WASHINGTON, D.C. – Metro is projected to overspend its capital budget for fiscal year 2019 by $154 million due to capital projects progressing faster than planned, the directors of management and budget told a Board of Directors committee meeting on Jan. 10.
The Metro Board of Directors Finance and Capital Committee asked questions of Chief Financial Officer Dennis Anosike and Chief of Capital Planning and Program Management Thomas Webster upon learning that the organization is likely to exceed its budget by $154 million.
“This was a shock to me,” said Committee member Michael Goldman, who represents Montgomery County, about the projected overspending of the capital budget.
“Nine months ago, when the board adopted the FY19 capital budget, we expected to invest in projects that were well underway; the total was just under $1.3 billion,” Webster said. “Because of the continuing ramp-up of project delivery, and some key opportunities to accelerate projects and programs, we are now forecasting to exceed that amount [for the] fiscal year. Our current forecast totals just over $1.4 billion, and investment could go as high as $1.5 billion.”
Goldman added that the projected overspending is more than 10 percent of the capital budget.
Webster said the projected overspending would mostly result from spending more money than planned on some capital projects, as well as spending pertaining to the future Metro Headquarters.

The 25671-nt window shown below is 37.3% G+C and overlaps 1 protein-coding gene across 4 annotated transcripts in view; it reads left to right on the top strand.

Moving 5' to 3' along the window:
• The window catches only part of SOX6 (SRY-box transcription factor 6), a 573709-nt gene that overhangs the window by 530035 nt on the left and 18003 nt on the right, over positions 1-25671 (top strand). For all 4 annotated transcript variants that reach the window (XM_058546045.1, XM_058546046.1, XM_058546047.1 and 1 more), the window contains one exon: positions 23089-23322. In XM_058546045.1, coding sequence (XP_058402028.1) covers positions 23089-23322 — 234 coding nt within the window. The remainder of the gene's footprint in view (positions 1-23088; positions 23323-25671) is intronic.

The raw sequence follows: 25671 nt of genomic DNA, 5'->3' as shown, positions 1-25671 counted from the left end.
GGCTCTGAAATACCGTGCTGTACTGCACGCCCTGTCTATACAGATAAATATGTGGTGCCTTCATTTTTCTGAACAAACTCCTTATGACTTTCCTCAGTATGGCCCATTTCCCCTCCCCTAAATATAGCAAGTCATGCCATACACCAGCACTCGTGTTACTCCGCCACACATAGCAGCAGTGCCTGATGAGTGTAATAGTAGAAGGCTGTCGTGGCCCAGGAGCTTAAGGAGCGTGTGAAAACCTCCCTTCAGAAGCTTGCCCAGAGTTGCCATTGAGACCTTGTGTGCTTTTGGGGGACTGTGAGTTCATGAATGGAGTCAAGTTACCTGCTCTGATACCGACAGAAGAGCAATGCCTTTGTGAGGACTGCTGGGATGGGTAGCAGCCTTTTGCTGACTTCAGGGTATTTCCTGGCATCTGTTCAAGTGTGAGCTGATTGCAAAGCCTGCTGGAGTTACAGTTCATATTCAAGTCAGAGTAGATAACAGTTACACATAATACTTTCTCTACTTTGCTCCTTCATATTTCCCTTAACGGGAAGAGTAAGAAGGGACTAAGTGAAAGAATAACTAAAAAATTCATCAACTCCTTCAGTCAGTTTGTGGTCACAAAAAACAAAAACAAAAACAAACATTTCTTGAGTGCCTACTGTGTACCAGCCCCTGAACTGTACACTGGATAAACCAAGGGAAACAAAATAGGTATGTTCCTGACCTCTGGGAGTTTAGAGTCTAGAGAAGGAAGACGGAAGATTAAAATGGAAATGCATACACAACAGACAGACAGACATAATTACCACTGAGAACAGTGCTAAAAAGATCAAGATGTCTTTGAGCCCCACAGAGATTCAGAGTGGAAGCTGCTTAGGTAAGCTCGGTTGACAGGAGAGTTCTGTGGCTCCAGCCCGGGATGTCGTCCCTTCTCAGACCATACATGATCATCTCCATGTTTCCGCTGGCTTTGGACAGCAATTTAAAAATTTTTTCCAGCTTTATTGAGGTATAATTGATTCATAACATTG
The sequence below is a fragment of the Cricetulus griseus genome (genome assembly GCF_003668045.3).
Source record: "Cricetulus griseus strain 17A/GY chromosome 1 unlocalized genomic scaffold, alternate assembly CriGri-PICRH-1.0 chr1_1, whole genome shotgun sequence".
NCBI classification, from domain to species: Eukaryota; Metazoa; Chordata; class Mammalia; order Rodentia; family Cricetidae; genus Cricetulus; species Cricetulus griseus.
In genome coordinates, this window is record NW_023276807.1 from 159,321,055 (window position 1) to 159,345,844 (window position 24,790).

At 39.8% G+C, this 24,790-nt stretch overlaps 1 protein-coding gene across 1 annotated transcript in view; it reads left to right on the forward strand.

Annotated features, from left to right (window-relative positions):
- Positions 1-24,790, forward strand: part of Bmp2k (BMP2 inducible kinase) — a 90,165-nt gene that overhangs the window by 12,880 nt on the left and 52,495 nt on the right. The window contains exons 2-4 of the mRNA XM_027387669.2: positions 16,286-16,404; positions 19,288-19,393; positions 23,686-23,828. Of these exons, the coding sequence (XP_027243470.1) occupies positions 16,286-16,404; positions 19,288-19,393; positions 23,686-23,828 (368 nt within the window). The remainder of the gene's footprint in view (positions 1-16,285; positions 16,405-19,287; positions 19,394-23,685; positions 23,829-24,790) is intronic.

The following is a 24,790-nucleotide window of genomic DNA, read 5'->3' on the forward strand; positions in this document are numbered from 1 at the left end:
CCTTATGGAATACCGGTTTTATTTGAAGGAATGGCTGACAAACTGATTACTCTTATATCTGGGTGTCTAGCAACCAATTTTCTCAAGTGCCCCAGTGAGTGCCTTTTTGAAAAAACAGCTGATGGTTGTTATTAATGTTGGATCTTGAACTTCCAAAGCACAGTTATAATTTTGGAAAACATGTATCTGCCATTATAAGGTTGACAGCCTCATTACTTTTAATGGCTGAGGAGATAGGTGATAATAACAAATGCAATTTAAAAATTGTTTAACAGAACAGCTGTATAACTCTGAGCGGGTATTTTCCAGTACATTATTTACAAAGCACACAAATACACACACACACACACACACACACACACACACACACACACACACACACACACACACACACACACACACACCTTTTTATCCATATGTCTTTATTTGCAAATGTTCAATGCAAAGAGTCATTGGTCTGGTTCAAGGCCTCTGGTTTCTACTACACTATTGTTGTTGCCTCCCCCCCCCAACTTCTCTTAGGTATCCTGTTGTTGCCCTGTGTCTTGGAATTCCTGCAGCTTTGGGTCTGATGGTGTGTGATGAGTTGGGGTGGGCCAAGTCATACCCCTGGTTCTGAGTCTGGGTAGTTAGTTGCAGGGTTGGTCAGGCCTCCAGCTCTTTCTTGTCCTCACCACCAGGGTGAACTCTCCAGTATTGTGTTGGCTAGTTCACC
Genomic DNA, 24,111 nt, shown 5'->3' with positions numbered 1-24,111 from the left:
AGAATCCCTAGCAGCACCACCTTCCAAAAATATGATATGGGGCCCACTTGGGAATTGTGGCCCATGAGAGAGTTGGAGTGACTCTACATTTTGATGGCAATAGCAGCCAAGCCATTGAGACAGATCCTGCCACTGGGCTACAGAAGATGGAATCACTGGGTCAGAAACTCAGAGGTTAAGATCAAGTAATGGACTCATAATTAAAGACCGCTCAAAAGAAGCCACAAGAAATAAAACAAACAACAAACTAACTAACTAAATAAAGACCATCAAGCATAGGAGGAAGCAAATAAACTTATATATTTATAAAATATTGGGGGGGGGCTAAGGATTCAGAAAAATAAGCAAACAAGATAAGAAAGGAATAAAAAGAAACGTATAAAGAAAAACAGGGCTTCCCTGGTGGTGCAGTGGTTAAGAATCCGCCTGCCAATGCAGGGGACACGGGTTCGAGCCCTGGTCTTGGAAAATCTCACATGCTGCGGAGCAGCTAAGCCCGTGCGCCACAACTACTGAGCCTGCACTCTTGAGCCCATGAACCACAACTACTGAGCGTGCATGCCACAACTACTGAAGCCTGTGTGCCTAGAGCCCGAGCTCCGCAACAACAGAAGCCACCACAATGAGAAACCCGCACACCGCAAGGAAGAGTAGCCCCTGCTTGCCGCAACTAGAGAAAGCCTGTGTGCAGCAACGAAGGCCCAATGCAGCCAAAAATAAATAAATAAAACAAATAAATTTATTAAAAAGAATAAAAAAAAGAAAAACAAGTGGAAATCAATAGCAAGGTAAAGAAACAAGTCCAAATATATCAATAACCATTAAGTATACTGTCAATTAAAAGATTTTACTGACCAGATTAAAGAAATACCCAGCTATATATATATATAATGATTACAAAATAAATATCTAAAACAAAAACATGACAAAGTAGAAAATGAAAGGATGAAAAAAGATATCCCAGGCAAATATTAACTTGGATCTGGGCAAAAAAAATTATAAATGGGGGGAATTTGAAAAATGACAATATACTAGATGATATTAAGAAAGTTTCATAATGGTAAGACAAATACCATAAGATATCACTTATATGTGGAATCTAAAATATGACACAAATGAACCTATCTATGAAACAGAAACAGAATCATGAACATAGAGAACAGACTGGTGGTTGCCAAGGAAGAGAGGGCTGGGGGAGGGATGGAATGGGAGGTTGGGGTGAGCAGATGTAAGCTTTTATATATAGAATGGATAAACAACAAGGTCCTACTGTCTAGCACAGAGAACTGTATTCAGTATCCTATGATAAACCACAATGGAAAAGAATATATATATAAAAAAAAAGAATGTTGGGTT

Board members asked when Metro first knew about the overspending. Webster said Metro management first discussed the possibility in November.
Metro General Manager Paul Wiedefeld told reporters after the meeting that management did not mention the overspending concern to the board back in December because Metro staff updates the committee about the budget on a quarterly basis, and last year’s final board meeting occurred before the quarter ended Dec. 31.
Board member Steve McMillan, who represents the federal government, asked if the projected $154-million overspending was a “timing issue,” and chief financial officer Anosike said yes. Anosike said the projected overspending will be fixed, without having to ask funding jurisdictions D.C., Maryland and Virginia for additional money for the current fiscal year.
“I think the expectation was you’d stick to that budget,” Goldman said to management during the meeting.
Wiedefeld said that his responsibility is making sure that the jobs get done, not that the money is kept within budget.
After the committee meeting, Wiedefeld said he is not worried about the projected overspending because the work is being completed and the work is less expensive than if it would be if it were behind schedule.
“We’re delivering the program that we’ve been asked to deliver, and we’re delivering it at a quicker pace, which, over the long haul, saves you money, because anything that’s delayed is, into the future, [it] costs you more by time,” Wiedefeld said. “The more we get done or the quicker we get done, typically we save more money.”
Committee member Goldman and Committee chairperson Christian Dorsey, who represents Virginia, said before the meeting they were concerned about the budget projection and were eager to find out the reason for the projected overspending. They will have to wait until the next update on the budget, however.
Webster said he and Anosike will return to the board committee in the spring — next quarter — to propose budget amendments to fix the projected overspending. The committee will also receive details about the contributing factors of the projected overspending in the spring.
Metro spokesperson Dan Stessel said the Board committee receives updates on the budget quarterly, so the next update will likely occur in April.